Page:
Remember the good old days of high school in the eighties? Times were good, the economy was thriving, the cold war was but an excercise in diplomacy, and Ronald Reagan proved himself to be one of the great statesmen of all time.
I certainly remember those days. I was student at one of the most well reputed high schools in California, one of the best in the nation in fact. There was very little that disturbed my little idyllic world of prosperity and comfort, all except for one thing. In sophmore and junior civics class was a long bearded and politically left leaning teacher who kept making fun of us, in fact riduculing us for one thing- social security. In the middle of giving a lesson in the history of Mesopotamia, he would randomly launch into one of his political diatribes and let us know what we were paying for, as gen Xers- his and millions of baby boomers’ retirements. He laughed at all us spoiled miiddle class kids as if it were something to be proud of. I have to admit, I never gave much credence to what this hippie said until now. It is now the year 2006 and millions of boomers are turning grey and cashing in on government promises, promises that we, as the younger generation have to pay for.
Social security is and will be a controversial issue for years to come. But it doesn’t have to be. All you have to know is that it is one of the greatest financial debacles of all time. The fact is , there will probably be nothing left in the bank by the time we(generation X) come to retire for ourselves. This is what President Bush was hinting at when introducing the his new program for privatizing what has been managed by the government. There are a few reason for this, which I will cover in this article.
First we have to remember what Social Security was meant for. It was introduced back in 1933 by President Roosevelt as a means to relieve the extreme poverty caused by the great depression. It was meant to be temporary relief for a particular situation, at a certain point in time. It was meant to provide for people no older than 65(the average life span) in the event of unemployment.
The intention was to offer a way out of a short lived situation and we have now turned Social Security into a national institution, a system of dependency. What may you ask, is it dependent on? In short, it is the burden that the American people have to carry, generation after generation. Each generation literally depends on the one after it, not only to pay for it, but to actually produce enough workers to put back into the system. It is not enough for John Doe to pay Uncle Sam. John Doe must produce heirs to sustain his benefits. Gen Xers are caught in between a rock in a hard place. There are not only a record number of boomers retiring, we are not producing enough children to make the system work.
What is our alternative as the new generation of workers? First of all, we must all take a deep breath and accept the fact that social security is for some and not for others- us, generation X. It is a hard pill to swallow, but unless we do so, we can’t move on. Secondly, we must look at practical alternatives for retirement and what will happen in the event there is no one to look after us in old age. Two out of five seniors are now living in deploreable to acceptable conditions in nursing homes. This number will no doubt increase exponentially once the retirement boom happens. My high school teacher may benefit from social security but he will not be living on fantasy island when he is unable to care for himself.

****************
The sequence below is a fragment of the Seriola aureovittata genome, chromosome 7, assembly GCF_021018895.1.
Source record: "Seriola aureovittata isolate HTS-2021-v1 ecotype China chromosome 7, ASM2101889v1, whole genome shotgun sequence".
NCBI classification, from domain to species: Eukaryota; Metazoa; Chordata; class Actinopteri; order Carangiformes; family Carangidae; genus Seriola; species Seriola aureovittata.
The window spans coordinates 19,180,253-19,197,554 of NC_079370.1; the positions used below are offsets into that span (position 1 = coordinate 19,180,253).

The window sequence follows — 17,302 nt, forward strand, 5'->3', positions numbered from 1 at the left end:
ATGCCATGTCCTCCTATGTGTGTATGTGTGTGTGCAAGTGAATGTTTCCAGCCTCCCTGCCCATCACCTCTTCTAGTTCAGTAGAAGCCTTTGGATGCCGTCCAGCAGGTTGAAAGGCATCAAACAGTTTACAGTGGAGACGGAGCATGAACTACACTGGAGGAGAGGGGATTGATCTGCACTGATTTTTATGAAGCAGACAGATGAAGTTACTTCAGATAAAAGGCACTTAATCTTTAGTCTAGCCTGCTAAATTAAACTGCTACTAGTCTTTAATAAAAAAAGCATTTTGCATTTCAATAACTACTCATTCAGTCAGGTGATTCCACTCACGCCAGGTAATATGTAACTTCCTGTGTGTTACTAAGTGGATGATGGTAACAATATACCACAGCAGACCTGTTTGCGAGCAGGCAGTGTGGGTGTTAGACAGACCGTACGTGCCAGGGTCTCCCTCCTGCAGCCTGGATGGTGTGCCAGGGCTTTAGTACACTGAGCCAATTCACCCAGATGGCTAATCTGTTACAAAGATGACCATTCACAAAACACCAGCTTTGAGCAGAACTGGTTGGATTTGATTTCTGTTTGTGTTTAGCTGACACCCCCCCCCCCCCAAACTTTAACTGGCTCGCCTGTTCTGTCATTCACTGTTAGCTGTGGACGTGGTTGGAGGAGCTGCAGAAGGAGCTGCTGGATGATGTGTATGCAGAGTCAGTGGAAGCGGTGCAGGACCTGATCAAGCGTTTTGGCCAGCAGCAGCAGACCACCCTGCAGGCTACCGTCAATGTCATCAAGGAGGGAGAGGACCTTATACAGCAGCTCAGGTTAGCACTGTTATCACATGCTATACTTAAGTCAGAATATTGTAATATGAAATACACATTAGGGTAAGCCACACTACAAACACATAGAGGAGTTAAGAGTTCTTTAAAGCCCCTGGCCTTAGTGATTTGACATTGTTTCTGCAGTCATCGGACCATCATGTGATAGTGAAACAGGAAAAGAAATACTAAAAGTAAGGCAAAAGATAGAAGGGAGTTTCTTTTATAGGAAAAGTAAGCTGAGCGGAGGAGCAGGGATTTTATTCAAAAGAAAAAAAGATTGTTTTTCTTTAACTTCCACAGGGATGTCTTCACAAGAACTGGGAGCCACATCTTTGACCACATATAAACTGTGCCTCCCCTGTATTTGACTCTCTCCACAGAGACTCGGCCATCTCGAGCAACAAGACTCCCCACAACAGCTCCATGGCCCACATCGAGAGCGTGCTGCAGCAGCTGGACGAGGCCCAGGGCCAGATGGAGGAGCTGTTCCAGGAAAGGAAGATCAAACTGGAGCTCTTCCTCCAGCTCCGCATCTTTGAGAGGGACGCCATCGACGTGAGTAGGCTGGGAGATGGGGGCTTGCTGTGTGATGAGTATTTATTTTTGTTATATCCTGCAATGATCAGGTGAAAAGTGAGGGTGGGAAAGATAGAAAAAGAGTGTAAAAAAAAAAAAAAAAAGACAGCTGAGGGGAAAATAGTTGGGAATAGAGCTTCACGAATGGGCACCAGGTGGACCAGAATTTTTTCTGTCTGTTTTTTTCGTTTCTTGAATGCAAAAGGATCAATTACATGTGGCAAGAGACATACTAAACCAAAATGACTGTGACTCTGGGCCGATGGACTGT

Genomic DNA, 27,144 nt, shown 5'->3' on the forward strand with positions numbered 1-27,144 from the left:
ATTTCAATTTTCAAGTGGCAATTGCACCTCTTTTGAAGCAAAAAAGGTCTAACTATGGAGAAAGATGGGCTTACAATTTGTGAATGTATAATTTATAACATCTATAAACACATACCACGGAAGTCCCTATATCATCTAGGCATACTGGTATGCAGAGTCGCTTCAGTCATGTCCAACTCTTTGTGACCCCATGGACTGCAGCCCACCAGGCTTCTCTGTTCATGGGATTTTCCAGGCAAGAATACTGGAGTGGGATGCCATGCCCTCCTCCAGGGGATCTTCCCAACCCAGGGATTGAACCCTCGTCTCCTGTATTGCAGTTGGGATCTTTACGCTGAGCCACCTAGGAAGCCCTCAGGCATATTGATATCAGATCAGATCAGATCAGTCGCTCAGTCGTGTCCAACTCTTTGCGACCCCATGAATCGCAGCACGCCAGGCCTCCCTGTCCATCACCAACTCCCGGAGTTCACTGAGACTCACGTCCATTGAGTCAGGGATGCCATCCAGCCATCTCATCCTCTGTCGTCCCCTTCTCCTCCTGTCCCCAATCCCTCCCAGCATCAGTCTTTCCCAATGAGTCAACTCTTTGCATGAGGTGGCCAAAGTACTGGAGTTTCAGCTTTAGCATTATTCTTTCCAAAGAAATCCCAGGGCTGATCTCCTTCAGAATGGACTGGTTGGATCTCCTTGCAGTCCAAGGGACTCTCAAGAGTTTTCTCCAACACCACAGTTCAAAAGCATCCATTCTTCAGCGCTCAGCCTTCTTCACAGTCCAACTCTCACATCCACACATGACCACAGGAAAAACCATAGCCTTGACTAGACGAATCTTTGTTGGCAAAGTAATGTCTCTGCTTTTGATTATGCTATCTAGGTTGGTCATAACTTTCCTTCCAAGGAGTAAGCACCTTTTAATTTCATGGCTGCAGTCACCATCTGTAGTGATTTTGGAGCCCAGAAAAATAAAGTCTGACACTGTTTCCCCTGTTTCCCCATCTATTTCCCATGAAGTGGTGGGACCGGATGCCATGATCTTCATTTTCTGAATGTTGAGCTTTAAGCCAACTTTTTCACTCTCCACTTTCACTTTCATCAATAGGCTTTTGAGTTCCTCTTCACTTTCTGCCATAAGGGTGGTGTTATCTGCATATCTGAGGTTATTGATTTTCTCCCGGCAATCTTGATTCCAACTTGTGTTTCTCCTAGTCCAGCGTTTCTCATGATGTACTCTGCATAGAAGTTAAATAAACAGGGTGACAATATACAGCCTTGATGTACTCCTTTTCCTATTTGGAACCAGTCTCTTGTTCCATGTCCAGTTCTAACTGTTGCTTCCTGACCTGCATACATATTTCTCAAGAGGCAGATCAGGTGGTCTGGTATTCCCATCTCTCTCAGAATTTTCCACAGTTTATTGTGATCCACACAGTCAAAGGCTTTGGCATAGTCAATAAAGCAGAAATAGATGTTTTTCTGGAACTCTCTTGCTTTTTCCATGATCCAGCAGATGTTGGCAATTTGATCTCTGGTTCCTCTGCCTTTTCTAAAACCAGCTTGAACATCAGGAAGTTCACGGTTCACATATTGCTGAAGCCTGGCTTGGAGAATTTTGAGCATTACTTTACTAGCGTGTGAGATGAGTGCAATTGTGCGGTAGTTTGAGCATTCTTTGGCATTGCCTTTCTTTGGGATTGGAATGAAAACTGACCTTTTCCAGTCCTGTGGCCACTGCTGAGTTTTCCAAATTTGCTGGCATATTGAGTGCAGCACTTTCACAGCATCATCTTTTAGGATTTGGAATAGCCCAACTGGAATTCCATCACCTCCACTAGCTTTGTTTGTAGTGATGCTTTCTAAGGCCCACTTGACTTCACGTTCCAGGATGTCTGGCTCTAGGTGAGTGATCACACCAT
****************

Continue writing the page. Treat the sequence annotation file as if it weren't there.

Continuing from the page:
Will we succumb to the same fate as our parents or will we plan? There are now more options than ever. You can invest in a wide variety of stocks, funds, indexes, bonds, and even life insurance dividends. Investment vehicles are endless. Relatively new on the market is something called long-term care insurance. This new type of insurance has been around for about five years and is growing in popularity.
Simply speaking, Long Term Care insurance is exactly what it sounds like. It’s protection against the financial liability and possibility that you will someday need full or partial living assistance in your old age. You pay a certain amount per month for the promise of a certain level of care as a senior, in a home or for nursing care. The more you pay, the better the care.
Why is this important? Social security, an aging population, and the way we care for our seniors have all made it imperative for all of us to consider the option of long term care. Our “independent” society has made it no longer imperative to live with or care for our parents. It isn’t very sexy for young people to live with their parents. And the elderly are in danger of feeling co-dependent. Now the question all boomers are asking themselves is whether they will be cared for by their own, or will they be assisted by someone outside of the family? Long term care insurance is fast becoming the answer to this particular social dilemma. It protects both the parents and the children of those parents from what may seem undue financial burden.
As people’s views on the family and the economy changes, it behooves X’ers to seriously consider the stark reality of social security and the new possibility that long-term care insurance might provide for an otherwise dismal future… thanks for listening.